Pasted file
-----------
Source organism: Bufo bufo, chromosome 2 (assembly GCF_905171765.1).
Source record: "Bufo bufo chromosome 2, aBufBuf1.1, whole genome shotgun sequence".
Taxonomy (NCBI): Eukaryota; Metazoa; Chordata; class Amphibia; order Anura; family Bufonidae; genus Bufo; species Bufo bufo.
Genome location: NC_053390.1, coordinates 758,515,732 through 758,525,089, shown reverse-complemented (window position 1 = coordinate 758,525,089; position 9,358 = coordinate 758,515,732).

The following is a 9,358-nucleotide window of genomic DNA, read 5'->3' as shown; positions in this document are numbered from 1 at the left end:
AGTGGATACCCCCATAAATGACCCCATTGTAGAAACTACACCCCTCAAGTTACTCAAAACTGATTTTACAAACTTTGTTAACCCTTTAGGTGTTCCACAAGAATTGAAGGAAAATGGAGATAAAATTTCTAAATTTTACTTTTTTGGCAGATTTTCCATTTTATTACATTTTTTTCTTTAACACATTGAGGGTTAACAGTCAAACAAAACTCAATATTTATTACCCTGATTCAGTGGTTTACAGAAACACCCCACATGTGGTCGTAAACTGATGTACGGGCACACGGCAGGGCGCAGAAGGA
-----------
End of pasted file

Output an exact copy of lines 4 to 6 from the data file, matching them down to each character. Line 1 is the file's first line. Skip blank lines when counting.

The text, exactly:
Genome location: NC_053390.1, coordinates 758,515,732 through 758,525,089, shown reverse-complemented (window position 1 = coordinate 758,525,089; position 9,358 = coordinate 758,515,732).

The following is a 9,358-nucleotide window of genomic DNA, read 5'->3' as shown; positions in this document are numbered from 1 at the left end:
AGTGGATACCCCCATAAATGACCCCATTGTAGAAACTACACCCCTCAAGTTACTCAAAACTGATTTTACAAACTTTGTTAACCCTTTAGGTGTTCCACAAGAATTGAAGGAAAATGGAGATAAAATTTCTAAATTTTACTTTTTTGGCAGATTTTCCATTTTATTACATTTTTTTCTTTAACACATTGAGGGTTAACAGTCAAACAAAACTCAATATTTATTACCCTGATTCAGTGGTTTACAGAAACACCCCACATGTGGTCGTAAACTGATGTACGGGCACACGGCAGGGCGCAGAAGGA